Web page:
Even if the market, the industry, and the economy are absolutely perfect for a merger, if two companies combine with three principles against them, it usually means failure. Here are the three principles.
Whether the AT&T-Time Warner merger will result in abject failure or a bellwether that will reshape and recombine the media and internet industries depends on how the consumer and other players in the game respond.
The IPO process takes many months from investment banker kick off to trading, but much of the hard work starts well before that.
Collaborating with a private equity firm may be a unique way to help executives realize business ownership, so long as they find the right partner.
Companies with cutting-edge technology can receive lucrative acquisition offers from larger organizations, but this is by no means guaranteed, and many CEOs sell themselves short by jumping at initial offers.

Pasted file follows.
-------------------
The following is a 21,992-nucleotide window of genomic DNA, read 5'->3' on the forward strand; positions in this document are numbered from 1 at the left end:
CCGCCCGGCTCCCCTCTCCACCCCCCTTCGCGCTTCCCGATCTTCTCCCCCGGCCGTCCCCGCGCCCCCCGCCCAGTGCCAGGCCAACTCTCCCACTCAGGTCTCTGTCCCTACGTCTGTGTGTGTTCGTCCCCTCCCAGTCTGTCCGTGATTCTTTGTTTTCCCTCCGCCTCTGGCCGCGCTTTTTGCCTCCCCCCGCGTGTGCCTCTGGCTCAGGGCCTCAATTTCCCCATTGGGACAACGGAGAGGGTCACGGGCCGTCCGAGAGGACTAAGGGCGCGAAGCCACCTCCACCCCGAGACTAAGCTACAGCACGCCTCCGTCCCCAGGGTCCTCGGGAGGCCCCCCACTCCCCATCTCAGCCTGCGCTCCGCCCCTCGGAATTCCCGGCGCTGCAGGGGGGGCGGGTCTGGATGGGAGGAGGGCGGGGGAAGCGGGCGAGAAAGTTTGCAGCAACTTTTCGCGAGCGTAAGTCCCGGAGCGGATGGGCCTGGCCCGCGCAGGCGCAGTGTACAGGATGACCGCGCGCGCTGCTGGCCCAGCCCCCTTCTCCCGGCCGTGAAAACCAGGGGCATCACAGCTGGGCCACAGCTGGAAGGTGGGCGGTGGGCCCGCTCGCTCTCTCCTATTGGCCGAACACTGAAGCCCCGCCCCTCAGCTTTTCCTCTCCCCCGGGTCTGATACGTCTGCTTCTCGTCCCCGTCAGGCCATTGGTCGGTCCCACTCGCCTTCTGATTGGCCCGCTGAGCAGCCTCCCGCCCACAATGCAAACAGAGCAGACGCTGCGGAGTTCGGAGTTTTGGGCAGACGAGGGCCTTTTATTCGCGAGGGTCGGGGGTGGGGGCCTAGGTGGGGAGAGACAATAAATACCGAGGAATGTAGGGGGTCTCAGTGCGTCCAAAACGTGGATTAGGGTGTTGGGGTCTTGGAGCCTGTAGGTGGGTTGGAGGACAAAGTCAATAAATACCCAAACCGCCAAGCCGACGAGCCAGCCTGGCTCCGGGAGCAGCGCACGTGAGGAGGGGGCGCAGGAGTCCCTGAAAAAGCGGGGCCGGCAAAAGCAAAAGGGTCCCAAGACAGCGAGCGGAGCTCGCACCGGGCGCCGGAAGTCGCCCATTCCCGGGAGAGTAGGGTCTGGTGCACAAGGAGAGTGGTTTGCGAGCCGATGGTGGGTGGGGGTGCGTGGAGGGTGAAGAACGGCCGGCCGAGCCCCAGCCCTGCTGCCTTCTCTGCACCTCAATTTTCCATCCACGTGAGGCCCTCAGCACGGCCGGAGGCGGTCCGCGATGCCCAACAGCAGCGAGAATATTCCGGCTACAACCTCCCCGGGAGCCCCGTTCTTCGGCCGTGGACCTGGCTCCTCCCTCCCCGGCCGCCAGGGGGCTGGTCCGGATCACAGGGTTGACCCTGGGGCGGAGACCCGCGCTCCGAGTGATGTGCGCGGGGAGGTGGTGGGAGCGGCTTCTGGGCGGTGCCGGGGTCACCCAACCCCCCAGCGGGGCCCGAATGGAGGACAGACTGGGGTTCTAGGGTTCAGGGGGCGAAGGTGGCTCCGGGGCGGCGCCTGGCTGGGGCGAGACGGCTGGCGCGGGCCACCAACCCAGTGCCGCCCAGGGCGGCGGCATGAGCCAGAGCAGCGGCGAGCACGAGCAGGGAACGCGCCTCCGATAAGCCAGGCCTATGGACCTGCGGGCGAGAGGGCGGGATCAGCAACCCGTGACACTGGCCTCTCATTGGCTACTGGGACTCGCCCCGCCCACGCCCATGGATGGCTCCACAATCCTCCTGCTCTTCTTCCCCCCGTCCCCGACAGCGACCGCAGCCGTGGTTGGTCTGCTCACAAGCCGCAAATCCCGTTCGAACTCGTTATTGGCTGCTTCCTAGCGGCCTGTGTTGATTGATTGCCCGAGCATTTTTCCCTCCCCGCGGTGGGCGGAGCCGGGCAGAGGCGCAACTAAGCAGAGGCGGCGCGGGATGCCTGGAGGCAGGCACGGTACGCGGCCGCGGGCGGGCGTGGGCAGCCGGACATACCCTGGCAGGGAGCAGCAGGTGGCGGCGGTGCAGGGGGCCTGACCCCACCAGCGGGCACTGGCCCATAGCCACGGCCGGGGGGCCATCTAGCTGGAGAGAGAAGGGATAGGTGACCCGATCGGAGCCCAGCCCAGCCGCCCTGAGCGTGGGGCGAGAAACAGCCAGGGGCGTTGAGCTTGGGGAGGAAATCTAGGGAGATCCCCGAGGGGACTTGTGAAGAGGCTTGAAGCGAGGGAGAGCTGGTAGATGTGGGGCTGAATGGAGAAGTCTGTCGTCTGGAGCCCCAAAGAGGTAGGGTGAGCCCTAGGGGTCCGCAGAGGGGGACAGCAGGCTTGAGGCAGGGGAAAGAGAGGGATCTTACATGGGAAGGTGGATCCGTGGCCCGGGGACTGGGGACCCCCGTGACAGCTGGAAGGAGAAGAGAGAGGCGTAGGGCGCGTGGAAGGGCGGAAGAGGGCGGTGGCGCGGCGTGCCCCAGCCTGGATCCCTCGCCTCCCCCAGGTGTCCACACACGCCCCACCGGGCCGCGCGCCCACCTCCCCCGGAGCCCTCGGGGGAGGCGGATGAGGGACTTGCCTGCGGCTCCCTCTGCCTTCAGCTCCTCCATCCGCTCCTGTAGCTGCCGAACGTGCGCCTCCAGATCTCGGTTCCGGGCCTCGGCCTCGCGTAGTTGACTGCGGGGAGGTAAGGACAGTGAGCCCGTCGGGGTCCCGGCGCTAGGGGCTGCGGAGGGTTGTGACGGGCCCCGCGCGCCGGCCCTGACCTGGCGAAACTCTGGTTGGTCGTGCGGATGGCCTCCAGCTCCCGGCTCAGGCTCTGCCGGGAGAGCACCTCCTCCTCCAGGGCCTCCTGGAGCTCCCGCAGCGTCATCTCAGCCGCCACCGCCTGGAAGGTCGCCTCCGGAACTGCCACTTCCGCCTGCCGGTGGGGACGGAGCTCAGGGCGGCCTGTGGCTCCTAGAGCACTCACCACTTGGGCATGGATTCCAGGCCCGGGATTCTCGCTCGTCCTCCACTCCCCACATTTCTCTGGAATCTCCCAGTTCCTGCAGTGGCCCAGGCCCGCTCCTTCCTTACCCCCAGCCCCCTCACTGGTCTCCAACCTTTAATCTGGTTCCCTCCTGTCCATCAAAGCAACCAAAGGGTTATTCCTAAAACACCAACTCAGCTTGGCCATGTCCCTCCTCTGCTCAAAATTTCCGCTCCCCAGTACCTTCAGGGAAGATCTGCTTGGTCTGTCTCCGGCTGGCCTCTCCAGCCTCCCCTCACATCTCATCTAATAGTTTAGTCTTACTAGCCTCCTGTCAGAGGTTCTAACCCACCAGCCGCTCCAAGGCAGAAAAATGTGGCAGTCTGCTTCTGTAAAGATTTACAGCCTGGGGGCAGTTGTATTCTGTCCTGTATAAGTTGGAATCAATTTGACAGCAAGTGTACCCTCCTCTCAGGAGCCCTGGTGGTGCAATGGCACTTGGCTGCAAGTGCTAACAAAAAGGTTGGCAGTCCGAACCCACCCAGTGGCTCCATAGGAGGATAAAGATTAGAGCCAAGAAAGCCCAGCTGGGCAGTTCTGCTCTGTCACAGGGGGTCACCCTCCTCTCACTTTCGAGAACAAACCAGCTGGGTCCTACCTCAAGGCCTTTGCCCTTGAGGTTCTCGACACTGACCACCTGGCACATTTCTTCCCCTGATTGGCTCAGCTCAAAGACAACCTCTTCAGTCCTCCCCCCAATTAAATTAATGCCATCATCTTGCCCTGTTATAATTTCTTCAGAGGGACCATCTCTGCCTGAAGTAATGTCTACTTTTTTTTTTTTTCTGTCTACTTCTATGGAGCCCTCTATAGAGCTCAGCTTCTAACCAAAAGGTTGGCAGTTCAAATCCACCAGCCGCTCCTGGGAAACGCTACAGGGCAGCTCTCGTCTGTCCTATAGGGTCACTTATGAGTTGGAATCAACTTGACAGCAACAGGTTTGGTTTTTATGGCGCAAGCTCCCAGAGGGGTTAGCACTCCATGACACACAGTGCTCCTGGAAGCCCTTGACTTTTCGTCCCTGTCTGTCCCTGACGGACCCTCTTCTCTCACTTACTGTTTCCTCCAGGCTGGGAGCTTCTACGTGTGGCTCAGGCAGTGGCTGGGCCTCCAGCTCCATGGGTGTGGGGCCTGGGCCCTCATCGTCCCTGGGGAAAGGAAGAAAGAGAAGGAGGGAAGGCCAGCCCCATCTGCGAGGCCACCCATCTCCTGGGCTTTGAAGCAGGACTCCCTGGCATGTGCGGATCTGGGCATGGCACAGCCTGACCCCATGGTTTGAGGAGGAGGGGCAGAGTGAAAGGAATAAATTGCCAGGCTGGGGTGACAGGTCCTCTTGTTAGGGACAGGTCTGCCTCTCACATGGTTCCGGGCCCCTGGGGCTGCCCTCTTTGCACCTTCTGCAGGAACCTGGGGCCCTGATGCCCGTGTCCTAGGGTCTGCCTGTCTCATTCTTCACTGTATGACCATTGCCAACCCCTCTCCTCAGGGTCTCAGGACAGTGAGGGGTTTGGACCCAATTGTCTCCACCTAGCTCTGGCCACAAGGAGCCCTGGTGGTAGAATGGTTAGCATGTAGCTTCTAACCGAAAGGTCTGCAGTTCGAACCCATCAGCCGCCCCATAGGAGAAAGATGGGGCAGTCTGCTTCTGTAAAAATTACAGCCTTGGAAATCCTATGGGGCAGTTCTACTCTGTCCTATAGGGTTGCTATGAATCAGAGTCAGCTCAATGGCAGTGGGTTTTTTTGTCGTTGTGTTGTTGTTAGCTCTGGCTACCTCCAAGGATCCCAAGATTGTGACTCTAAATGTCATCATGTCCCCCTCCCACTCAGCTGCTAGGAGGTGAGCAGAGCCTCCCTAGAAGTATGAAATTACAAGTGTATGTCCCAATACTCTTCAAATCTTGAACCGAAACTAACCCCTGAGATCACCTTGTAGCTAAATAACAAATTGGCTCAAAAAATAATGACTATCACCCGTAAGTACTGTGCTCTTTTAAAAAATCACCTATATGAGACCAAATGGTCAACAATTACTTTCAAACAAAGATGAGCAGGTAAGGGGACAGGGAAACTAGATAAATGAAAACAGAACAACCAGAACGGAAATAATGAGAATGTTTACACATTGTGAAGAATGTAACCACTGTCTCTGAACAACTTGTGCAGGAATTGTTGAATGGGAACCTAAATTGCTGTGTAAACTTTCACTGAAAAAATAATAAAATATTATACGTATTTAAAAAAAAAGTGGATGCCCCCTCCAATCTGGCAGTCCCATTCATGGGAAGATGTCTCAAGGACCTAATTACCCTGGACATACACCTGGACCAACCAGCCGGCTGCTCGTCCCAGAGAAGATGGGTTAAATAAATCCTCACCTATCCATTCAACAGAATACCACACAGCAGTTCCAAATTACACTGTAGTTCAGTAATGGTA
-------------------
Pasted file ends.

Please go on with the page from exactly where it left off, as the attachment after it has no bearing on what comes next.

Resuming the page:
Xerox, the company that gave us the ethernet, the mouse, the graphical user interface, and the PC has succumbed as much to technology disruption as to corporate rot.
Everything has fallen into place in the Trump economic boom. Now CEOs need to figure out how to exploit today’s prosperity for the long term as well.
Both parties involved in a merger or acquisition should have a solid understanding of their individual cultures and the strengths (or weaknesses) they bring to the table.
VCs are willing to put in big money if they believe they’ll get big money back quickly. That means things can get tricky for small business owners who need capital, but aren’t quite the right size to attract venture capitalists.
Intive CEO Ludovic Gaudé talks about why CEOs should focus on company culture when weighing acquisitions, and the red flags to look out for when doing due diligence on a potential acquisition.